7. 7. TRENDS IN SA Open Doors (2012)
    8. 8. SA IN GREECE Open Doors (2012)
    9. 9. SA IN GREECE Open Doors (2012)
    10. 10. SA IN GREECE9 private local institutions hosting SA programs- Athens- Thessaloniki- 5 Aegean Islands
    11. 11. ASSESSEMNT IN HIGHER EDUCATIONModern assessment movement is internationalModern economies demand a more highly educated work force
    12. 12. New criteria to accountability were1990s and 2000s added related to student growth and development
    13. 13. Student learning
    14. 14. “perspectives that form the context of business” - effective writing and communications - understanding of ethical, environmental, technological, political, social, legal perspectives + global competence
    15. 15. • personal growth• ethical growth• citizenship• social contribution
    16. 16. WHY THERE IS A NEED FOR ASSESSMENT IN HIGHER EDUCATION?• Modern economies demand a more highly educated work force• Governments impose checks into founding higher education (accountability)• Accreditation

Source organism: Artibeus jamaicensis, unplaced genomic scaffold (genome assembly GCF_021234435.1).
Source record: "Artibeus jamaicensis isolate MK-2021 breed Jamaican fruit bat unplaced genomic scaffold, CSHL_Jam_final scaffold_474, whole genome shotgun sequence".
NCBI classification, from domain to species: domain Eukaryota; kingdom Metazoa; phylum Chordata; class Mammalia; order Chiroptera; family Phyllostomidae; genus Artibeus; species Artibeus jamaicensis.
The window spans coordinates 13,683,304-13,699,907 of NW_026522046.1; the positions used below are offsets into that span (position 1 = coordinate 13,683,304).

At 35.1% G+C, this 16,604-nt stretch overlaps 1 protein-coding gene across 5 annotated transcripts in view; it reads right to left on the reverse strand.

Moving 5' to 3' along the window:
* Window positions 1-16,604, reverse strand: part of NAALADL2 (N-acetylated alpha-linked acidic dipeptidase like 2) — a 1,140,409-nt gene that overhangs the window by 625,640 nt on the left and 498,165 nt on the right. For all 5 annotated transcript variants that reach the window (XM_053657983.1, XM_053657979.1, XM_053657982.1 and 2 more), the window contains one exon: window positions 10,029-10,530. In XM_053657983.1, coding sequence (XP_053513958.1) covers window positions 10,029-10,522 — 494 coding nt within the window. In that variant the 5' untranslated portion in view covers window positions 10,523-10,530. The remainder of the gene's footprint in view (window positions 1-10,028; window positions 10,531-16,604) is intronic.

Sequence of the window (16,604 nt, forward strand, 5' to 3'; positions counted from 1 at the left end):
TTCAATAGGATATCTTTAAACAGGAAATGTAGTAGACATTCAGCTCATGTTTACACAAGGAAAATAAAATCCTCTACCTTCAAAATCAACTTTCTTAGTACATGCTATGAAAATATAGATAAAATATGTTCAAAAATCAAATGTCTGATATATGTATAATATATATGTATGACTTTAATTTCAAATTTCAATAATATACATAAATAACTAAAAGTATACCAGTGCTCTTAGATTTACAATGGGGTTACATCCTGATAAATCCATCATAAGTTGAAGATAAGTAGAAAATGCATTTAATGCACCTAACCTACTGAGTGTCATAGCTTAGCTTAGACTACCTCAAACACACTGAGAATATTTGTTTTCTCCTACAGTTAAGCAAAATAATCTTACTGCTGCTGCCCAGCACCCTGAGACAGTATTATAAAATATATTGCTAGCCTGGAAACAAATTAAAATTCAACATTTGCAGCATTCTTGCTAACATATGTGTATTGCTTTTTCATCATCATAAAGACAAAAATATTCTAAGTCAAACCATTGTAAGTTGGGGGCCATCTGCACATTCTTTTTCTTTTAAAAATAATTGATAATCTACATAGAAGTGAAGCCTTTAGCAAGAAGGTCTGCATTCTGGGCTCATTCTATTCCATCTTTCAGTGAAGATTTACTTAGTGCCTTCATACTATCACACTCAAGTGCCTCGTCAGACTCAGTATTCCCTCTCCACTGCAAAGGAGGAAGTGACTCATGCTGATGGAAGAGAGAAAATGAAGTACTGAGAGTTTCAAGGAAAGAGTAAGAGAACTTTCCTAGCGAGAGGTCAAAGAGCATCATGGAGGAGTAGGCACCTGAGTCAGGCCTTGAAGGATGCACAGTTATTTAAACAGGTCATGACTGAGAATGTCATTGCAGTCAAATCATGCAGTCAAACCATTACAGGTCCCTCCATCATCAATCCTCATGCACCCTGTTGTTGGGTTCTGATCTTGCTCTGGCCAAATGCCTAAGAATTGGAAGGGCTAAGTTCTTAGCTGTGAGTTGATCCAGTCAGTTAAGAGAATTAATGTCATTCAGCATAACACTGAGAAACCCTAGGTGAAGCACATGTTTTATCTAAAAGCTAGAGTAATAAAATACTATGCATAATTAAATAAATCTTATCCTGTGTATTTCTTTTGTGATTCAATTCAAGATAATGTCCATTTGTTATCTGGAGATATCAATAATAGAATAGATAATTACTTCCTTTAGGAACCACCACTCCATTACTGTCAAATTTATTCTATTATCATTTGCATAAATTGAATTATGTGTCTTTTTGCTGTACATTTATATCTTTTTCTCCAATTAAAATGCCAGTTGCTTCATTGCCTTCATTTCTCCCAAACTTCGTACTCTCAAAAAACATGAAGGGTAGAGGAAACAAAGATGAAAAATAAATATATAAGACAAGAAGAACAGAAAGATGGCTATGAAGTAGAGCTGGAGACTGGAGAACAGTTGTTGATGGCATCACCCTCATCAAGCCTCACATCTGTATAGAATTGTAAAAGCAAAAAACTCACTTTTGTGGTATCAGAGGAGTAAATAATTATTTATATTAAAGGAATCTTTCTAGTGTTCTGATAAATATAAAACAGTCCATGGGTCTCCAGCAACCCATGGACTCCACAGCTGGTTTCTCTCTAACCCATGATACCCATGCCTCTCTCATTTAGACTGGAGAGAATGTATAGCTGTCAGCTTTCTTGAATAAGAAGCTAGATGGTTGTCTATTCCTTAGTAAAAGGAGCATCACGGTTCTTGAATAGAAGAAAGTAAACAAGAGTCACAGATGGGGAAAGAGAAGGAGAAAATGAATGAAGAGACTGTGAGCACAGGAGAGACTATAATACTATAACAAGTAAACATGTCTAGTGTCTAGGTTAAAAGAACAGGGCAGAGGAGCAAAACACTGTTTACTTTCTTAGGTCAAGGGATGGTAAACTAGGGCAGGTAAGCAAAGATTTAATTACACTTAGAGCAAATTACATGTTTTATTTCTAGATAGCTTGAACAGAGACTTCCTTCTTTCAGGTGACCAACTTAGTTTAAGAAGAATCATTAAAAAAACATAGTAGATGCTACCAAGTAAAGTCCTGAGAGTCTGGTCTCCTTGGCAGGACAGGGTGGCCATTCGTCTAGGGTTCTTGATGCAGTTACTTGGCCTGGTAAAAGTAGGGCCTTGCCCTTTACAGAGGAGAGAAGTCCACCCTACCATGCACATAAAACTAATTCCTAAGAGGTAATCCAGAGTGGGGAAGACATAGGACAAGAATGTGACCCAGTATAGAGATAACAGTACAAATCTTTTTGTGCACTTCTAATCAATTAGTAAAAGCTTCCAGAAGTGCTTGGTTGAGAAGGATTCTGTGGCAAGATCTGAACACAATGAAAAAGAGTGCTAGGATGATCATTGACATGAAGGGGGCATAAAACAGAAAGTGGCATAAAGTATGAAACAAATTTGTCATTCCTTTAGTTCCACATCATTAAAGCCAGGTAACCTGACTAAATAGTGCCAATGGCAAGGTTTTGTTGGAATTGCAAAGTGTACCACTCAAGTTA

17. 17. STUDY ABROADAdvocates of Study Abroad Experts in the field of student affairs Chickering & Braskamp (2009) SA 4 vectors of psychosocial development Managing emotions Developing purpose Establishing identity Moving toward interdependence
    18. 18. STUDY ABROADAdvocates of Study Abroad Professional associations NASPA / ACPA (Learning Reconsidered) SA student learning and development outcomes
    19. 19. WHAT ARE THE AREAS OF STUDY IN OUTCOME ASSESSMENT IN SA?Outcomes one chooses to assess would vary considerably“An outcome can be any kind of end result, impact, effect, orconsequence of something; in this case education abroad” Mayer-Lee & Evans, 2007
    20. 20. AREAS OF STUDY IN OUTCOME ASSESSMENT IN SAIntercultural competence Social/Emotional growthLanguage learning Disciplinary knowledge Mayer-Lee & Evans (2008)